It is often said "where there's a will...there's a relative". This play is testament (get it?) to that.
This is a story of how the death of a relative can bring out the worst in some people. The theme of family runs all the way through it.
The story follows three siblings over twelve years. Both their parents pass away and they are left to argue over their respective inheritances. Two of the siblings, Jenny and Bobby, are particularly mercenary and unlikeable. The character who has our sympathy right from the start is Michael, the adopted son. He is not a blood relative but he cares more for their parents than either of the other two.
The play is in three acts and begins with the siblings meeting at the hospital where their terminally ill father is dying. It is the first time that Jenny and Bobby have visited him.
There is no love lost between the three of them. Both Jenny and Bobby are unlikeable, discussing inheritance and how much they will receive. They are only too keen to point out to Michael that he isn't really family as he is adopted so by rights, he shouldn't really be entitled to anything.
Jenny goes in to see their father and comes back in tears and extremely upset - we assume the worst has happened - and for her and Bobby it has: their father has told them that there is only £5000 left of their inheritance as it has all been spent on his health care. They are more upset about this than they are about his imminent death.
The second Act takes place in their parents' home six years later. Their mother is now in care. Only Michael has visited her.
The tension builds as the potential sale of their parents' house is discussed - Jenny and Bobby pressing for this, Michael refusing to sign the papers as the house has strong emotional ties for him.
Unfortunately, their Uncle Keith blurts out the fact that their father left all his money to Michael. A fight erupts between Michael and Bobby - this was so well done, it was actually quite uneasy to watch.
The final Act is back in hospital - Bobby is the patient. We learn that he has taken an overdose of cocaine and vodka but that something more sinister has been found by the doctors - lung cancer. Jenny is visiting him when Michael arrives - in a turnabout, Jenny is now the regular visitor and Michael the one who has been too busy.
They ask Michael if he will provide the remaining £29,000 of his inheritance to pay for private health care for Bobby "because you're family". He explodes with rage (extremely well acted) and refuses. He explains he has lost his job and he will subsequently lose his house. His £29,000 is all the money he has and he will give it to them if there is no other way of paying for the treatment but it will leave him with nothing.
Bobby is told by a doctor that he can go home and it is revealed that he does not have lung cancer. Yet again, he and Jenny have sunk lower than low and it was all a scam to get back what they viewed as rightfully theirs. Audible gasps from the audience at this point.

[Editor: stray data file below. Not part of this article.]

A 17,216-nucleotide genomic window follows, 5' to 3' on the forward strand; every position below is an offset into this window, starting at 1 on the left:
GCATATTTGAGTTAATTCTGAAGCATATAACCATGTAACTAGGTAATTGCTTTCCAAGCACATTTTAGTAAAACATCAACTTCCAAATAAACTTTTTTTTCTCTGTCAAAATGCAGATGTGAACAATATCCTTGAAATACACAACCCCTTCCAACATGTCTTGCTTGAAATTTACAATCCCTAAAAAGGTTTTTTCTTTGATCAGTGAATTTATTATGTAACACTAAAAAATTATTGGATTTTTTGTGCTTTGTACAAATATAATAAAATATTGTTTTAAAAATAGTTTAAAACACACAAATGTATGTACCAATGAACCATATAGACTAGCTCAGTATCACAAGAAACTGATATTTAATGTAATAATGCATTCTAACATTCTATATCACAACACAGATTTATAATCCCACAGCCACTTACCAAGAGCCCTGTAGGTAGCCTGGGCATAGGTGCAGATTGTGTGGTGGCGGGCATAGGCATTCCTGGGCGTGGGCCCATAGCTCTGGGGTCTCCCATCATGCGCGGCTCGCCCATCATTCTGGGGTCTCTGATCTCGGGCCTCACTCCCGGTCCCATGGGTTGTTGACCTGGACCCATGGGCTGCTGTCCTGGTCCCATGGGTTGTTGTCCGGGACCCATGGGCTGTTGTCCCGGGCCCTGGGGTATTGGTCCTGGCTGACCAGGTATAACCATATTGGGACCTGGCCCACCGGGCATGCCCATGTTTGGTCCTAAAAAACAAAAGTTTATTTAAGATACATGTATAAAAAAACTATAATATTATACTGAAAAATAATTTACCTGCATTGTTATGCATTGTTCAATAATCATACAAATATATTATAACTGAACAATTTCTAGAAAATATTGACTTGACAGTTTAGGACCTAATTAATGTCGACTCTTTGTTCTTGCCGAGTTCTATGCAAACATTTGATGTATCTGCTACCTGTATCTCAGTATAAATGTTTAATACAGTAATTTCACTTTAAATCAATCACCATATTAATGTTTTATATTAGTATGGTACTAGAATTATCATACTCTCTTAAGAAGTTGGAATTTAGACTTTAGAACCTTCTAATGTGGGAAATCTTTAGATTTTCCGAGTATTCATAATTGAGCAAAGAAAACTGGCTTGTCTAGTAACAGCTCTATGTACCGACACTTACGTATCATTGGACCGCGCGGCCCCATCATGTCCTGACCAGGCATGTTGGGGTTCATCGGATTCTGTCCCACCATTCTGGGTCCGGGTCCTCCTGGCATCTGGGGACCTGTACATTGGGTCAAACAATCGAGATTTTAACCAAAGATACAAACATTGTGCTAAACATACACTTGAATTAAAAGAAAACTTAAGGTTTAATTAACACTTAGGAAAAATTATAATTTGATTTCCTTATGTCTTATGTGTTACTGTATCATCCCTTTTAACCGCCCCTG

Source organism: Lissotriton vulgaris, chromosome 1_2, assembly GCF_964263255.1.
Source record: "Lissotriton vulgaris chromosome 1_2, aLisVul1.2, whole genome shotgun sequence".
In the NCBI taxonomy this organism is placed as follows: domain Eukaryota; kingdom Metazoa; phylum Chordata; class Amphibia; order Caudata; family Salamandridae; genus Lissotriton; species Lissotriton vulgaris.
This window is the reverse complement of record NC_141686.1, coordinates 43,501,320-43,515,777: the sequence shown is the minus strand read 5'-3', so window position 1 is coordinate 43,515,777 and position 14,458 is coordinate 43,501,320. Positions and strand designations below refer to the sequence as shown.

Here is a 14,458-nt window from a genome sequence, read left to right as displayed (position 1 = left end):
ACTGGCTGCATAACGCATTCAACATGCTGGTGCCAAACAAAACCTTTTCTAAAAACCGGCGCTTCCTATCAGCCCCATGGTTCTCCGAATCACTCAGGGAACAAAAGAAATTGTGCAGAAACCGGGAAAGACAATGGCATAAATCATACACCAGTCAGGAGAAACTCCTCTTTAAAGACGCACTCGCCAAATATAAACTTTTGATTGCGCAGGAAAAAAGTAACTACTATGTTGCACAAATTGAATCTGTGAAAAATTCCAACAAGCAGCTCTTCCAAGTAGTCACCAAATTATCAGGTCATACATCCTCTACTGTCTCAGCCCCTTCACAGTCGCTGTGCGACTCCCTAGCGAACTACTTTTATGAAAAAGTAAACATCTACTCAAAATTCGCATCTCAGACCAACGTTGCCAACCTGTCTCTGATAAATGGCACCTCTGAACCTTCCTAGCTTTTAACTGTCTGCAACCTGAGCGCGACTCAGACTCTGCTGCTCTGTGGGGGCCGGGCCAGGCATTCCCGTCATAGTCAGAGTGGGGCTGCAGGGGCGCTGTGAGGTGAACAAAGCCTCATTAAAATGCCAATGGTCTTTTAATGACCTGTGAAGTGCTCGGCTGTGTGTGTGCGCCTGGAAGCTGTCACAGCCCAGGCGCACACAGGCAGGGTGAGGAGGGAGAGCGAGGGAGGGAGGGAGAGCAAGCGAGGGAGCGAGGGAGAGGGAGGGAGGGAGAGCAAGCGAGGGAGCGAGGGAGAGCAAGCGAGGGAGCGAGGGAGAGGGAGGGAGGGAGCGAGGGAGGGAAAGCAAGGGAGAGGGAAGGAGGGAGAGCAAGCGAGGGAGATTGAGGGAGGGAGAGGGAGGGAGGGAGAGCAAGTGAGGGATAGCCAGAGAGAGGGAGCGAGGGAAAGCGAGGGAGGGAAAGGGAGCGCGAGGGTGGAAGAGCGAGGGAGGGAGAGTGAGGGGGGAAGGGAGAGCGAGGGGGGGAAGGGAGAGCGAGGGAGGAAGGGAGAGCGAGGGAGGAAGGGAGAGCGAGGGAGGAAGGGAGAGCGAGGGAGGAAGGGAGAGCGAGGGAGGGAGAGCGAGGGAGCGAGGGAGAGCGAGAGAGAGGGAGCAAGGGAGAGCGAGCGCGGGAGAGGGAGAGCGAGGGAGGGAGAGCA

A beautiful twist in the tale is that Michael has not lost his job after all so he will retain his inheritance and Jenny and Bobby have shown their true colours (not that they were very well hidden in the first place).
Although this is billed as a black comedy, it is a bit too true to life to be really funny as it highlights the less savoury aspects of human nature. It is astutely written by Reuben Johnson (who played Michael) and very well acted by all concerned. We see Michael's character change and become stronger over the years until he is eventually able to stand up to the other two and manipulate them into revealing how low they are prepared to go.
I found Reuben Johnson's acting was at its best when his part was emotionally charged as he conveyed the extreme of emotion very well - it was slightly less convincing when he was speaking calmly and he did stumble over a few words from time to time.
Jenny (Victoria Brittain) and Bobby (Andrew Brock) are very believable as the vile brother and sister and right from the start, it is clear that it is them against Michael and they don't truly regard him as part of their family - except when it suits them financially. Andrew Brock may or may not be pleased to know that he is totally detestable in the role - so job done!
This was a relatively short play - 75 minutes - yet it was very compelling and I really wanted to find out what was going to happen. All the actors were credible and their interaction very believable. There were some laugh out loud moments (Jenny telling Bobby a bedtime story of "The Boy who cried Paedophile!) It also had a very satisfying ending (I think we always want bad people to get their comeuppance, don't we).
They received a well earned standing ovation. I very much look forward to what they do next.
Reviewed on: 10 October 2015
Reviewed by: Nicky Lambert